Your own breast tissue grows, that's why boobs will be bigger.

Yes, it is normal for your menstrual blood - or specifically the menstrual flow - to be stretchy. As well as blood your flow is made up of uterine tissue, cervical mucus, and discharge.

Menstruation results in the discharge of the uterus lining, consisting of blood and tissue.

Hello, It has been noted that some birth control can cause nipple discharge in a few women due to the hormones contained in the birth control. However nipple discharge does require medical evaluation and you need to see your doctor as soon as possible. Nipple discharge occurs for a variety of reasons. During pregnancy it is known as colostrum and will not occur before the 5th month of pregnancy. Anything prior to this is not pregnancy related and should be mentioned to your doctor. Clear or colorless discharge can be caused by nipple or breast stimulation of a milk duct infection. Milk or white colored discharge is usually caused by too much progesterone, breast stimulation, milk duct infection or pregnancy. Rusty of blood colored discharge may be caused by a severe infection in the milk duct tissue or papilloma. Please see your doctor about this as what I have said is advice only and should never be used in place of a medical experts.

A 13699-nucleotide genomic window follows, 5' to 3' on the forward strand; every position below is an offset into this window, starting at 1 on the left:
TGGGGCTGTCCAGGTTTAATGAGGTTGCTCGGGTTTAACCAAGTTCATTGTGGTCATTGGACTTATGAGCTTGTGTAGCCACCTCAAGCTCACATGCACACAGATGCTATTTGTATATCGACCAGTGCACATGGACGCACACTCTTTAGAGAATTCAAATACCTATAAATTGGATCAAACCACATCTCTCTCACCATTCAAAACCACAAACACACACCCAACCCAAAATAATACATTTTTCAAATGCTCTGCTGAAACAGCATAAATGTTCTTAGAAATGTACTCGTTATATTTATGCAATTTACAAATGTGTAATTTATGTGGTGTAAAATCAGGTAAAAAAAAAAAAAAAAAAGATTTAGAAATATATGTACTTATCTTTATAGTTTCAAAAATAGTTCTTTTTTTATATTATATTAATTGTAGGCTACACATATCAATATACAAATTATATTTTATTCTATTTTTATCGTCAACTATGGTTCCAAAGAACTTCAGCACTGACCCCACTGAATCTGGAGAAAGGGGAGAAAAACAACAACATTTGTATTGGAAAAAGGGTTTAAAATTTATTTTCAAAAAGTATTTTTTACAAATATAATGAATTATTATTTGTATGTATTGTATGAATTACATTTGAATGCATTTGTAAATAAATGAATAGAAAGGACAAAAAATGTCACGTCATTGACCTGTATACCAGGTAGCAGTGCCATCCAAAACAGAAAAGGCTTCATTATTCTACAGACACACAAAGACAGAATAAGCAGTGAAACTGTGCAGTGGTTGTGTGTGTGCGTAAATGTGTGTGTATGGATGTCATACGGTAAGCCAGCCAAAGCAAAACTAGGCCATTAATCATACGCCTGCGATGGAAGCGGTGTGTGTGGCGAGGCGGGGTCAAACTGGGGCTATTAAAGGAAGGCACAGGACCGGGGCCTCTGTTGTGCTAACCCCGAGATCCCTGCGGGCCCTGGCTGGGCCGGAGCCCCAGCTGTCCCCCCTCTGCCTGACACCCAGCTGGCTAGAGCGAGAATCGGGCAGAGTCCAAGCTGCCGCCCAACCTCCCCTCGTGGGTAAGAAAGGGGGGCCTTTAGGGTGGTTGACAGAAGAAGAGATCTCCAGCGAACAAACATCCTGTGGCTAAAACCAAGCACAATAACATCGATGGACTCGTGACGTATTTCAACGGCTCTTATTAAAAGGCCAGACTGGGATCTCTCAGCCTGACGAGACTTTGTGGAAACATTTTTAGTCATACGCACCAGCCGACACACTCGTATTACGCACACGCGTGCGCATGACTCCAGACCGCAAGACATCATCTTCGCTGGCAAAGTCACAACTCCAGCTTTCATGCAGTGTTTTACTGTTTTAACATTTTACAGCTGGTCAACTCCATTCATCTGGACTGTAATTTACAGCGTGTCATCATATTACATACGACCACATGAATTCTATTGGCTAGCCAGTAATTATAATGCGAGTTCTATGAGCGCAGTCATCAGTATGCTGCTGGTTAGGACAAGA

Swedish, deep tissue, neuromuscular, movement, and Oriental-based therapies, may be applied throughout pregnancy as well as during labor and the postpartum period.

Cervical cryotherapy is often followed by a heavy and often odorous discharge during the first month after the procedure. The discharge is due to the dead tissue cells leaving the treatment site.

A menstrual period is when the uterus lining sheds as a result of a cycle without pregnancy occurring. Menstrual flow is made up of the uterine tissue, blood, cervical mucus, and discharge.

Aplasia is the lack of normal development of a tissue or organ.

No, menstruation is the process through which the uterus lining sheds - so you'd see uterine tissue and blood. White goo is likely just normal vaginal discharge that you get throughout your menstrual cycle, this isn't menstruation.